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Civilizar Ciencias Sociales y Humanas

Print version ISSN 1657-8953
On-line version ISSN 2619-189X

Civilizar vol.8 no.14 Bogotá Jan./June 2008

 


Letter from the Director

Ignacio Restrepo Abondano
Director Centro de Investigaciones Civilizar

Research and doctorate degrees are increasingly recurrent issues in the academic scenario, and with every reason. It seems that after a long lethargic period, we came to realize the gap in, and the lack of, doctorate degrees and consequently, the nonexistent or scarce research in Colombian universities.

Through many years, we faced that slogan of "let others do the research" stated once by the famous chancellor of the Universidad de Salamanca.

According to recent data, Colombia has 90 doctorate programs, a number undeniably dominated by public universities, that is, Nacional de Colombia, Antioquia and Valle, a circumstance that evidently favors Bogotá, Medellín and Cali. This situation reflects, in turn, the country's scarcity of doctorate-level graduates, estimated in 2.3 per million inhabitants in Colombia. And if one wonders about the magnitude of such reduced number, the case of Brazil can serve the purpose of comparison. This country graduated 9 thousand doctors in 2007, while Colombia only reached 56 in the same period.

There is another relevant item: in Colombia, research in human and social sciences dominates by far that of hard, exact sciences. Every day, we learn about new discoveries in biology, chemistry, physics and their applications on medicine, genetics, new pharmaceutical products, electronics, new materials, and the related effect on patents, quality of life and the economy in general.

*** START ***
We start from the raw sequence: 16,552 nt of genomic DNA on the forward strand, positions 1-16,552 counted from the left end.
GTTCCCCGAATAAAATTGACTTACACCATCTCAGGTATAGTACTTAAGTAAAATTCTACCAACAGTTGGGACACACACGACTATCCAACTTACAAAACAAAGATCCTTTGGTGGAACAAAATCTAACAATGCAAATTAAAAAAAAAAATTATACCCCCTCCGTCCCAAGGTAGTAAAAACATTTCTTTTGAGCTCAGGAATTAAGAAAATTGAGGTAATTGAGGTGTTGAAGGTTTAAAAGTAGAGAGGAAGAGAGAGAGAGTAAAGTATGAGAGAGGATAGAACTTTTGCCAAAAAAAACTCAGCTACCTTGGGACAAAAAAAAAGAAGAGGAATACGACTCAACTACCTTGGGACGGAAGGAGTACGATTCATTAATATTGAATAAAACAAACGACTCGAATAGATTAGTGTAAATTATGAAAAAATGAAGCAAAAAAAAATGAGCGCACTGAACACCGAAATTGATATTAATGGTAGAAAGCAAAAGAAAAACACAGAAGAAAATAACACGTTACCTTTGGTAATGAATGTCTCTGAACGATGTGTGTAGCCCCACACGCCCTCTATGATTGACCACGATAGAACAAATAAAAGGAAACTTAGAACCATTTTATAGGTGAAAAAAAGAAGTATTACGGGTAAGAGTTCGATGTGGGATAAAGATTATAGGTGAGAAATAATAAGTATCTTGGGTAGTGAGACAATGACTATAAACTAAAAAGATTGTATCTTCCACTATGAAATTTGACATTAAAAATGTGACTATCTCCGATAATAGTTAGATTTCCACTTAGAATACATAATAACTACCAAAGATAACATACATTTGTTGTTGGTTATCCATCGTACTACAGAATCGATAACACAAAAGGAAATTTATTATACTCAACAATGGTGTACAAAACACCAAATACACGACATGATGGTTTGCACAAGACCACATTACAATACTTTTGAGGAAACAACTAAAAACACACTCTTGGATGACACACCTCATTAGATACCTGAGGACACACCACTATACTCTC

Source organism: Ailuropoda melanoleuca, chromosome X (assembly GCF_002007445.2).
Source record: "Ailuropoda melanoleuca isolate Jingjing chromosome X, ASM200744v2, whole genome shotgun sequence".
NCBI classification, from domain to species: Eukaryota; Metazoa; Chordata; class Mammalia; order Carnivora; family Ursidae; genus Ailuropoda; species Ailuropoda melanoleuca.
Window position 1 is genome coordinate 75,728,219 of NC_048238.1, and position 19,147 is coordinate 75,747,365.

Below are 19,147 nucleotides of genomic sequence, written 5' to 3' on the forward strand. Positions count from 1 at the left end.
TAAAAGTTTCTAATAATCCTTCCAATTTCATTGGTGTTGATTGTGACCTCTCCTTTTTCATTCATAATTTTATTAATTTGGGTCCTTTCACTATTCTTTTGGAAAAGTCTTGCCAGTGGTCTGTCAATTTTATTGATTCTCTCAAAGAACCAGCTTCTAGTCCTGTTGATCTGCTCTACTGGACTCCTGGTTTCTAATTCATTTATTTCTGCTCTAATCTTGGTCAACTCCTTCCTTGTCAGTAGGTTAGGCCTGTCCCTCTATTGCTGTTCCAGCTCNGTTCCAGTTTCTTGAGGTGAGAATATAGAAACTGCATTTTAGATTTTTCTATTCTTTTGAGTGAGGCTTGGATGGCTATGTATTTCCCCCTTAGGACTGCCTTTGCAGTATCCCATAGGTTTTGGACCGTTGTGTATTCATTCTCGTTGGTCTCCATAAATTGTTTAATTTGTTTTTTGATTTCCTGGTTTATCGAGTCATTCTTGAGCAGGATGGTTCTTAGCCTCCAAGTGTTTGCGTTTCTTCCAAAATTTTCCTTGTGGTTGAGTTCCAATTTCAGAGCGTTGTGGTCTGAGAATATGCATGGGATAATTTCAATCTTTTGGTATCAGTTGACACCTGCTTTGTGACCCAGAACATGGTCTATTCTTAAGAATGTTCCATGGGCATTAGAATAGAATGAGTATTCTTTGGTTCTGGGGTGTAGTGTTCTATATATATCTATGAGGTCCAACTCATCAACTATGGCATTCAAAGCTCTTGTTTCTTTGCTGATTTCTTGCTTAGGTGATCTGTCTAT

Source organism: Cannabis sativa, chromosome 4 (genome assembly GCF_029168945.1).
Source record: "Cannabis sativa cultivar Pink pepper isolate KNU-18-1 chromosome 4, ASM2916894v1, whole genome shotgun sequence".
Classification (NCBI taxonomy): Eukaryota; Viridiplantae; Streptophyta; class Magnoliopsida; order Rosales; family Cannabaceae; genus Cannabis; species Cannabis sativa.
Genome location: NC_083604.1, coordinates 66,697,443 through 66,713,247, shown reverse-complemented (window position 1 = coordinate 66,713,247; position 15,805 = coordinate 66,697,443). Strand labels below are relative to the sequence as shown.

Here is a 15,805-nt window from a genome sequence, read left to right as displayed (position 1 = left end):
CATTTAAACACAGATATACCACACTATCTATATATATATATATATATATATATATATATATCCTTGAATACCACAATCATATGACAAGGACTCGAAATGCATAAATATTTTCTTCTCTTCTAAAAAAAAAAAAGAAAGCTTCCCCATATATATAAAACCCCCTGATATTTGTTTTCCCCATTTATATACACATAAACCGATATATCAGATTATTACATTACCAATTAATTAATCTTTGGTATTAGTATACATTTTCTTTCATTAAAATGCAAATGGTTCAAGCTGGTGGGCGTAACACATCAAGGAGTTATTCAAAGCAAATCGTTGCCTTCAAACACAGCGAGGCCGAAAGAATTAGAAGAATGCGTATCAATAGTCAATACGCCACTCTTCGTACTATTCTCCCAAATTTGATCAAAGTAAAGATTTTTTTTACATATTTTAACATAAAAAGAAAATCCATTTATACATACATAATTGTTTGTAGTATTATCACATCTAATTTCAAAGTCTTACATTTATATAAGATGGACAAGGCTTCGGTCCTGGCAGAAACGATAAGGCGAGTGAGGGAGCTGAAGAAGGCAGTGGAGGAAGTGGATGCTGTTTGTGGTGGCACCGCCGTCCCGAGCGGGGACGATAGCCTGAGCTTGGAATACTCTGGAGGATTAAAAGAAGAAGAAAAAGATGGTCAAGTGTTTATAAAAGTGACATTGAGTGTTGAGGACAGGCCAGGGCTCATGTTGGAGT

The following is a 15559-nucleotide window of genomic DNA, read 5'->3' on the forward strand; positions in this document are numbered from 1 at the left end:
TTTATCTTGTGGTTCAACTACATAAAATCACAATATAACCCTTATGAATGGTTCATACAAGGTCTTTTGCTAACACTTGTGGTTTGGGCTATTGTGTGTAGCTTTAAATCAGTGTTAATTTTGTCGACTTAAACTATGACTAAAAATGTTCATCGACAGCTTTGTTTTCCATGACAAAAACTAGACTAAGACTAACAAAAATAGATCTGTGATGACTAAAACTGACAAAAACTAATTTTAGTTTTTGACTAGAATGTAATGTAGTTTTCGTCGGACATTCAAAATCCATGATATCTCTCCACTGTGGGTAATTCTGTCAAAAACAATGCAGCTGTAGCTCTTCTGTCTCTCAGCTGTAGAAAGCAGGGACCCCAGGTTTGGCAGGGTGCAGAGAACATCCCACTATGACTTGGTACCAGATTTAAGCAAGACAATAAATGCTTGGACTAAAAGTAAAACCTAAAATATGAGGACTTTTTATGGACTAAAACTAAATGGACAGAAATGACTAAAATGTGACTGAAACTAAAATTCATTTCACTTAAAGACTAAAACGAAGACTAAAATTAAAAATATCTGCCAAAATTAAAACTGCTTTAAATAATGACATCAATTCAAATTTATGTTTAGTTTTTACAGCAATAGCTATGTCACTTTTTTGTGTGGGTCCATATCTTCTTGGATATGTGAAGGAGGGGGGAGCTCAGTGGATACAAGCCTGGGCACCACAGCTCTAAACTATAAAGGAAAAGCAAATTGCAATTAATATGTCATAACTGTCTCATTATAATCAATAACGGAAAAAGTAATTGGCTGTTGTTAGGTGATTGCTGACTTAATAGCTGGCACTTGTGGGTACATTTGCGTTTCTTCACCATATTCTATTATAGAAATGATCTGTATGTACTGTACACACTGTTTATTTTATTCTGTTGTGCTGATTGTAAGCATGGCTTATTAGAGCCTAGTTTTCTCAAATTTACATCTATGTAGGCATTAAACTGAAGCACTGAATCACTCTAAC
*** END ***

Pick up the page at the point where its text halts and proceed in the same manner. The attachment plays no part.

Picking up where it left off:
Somehow, more developed countries link the number of doctorate graduates with high technological levels, based on scientific knowledge.

Regarding patents, I.B.M. alone registered more than 25.000 patents between 1993 and 2003. Closer to us, México presented 173 patents in 2007, while Colombia only did 31, and a more aggregated figure indicates that over 39 years -1968 to 2007- "it was found that 711 patents had a Colombian owner". (Google, Patent search).

Mr. Jaime Restrepo Cuartas -Member of the Chamber of Representatives and former chancellor of Universidad de Antioquia-, pointed out recently that "Colombia displays in general an incipient development because we have a commodity-based economy. Here we grow bananas, plantain, flowers, among others, but we do not add value to any of these products, because there is no research. That is why vast poverty and inequity prevail".

And Mr. Felix Londoño, Director of research and teaching at Eafit, states: "one country is described as more developed than other, and the question is: What is the difference? The answer is that one has created more knowledge than the other, has more patents and, thanks to them, has created more products and developments".

A deeper analysis into Colombia's research situation -knowledge creation-, shows that only around 30, of the 90 current doctorate programs, do research on hard sciences, the ones that actually generate technological development.

Thus, research displays a distinctive imbalance toward human and social sciences, though their importance is not in question.

Research in human and social sciences strengthens values, sets social criteria, destroys prejudices, offers guiding principles to society. Without the deep understanding of humanism, the best discoveries and developments would turn into counterproductive solutions for society.

We find the best example in genetic engineering's developments, which without a profound knowledge on ethics will end up leading society to an unknown abyss.

Therefore, while acknowledging the importance of this type of research, we still miss more balance in applied knowledge, to solve the many problems related to competitiveness, efficiency, technological development, and even quality of life.

This journal is proudly dedicated to publish research work in human and social sciences. In this way, we contribute, somehow, to the harmonious development of science and, even more, to encourage a keener research effort -in human resources and outcomes- in every area.

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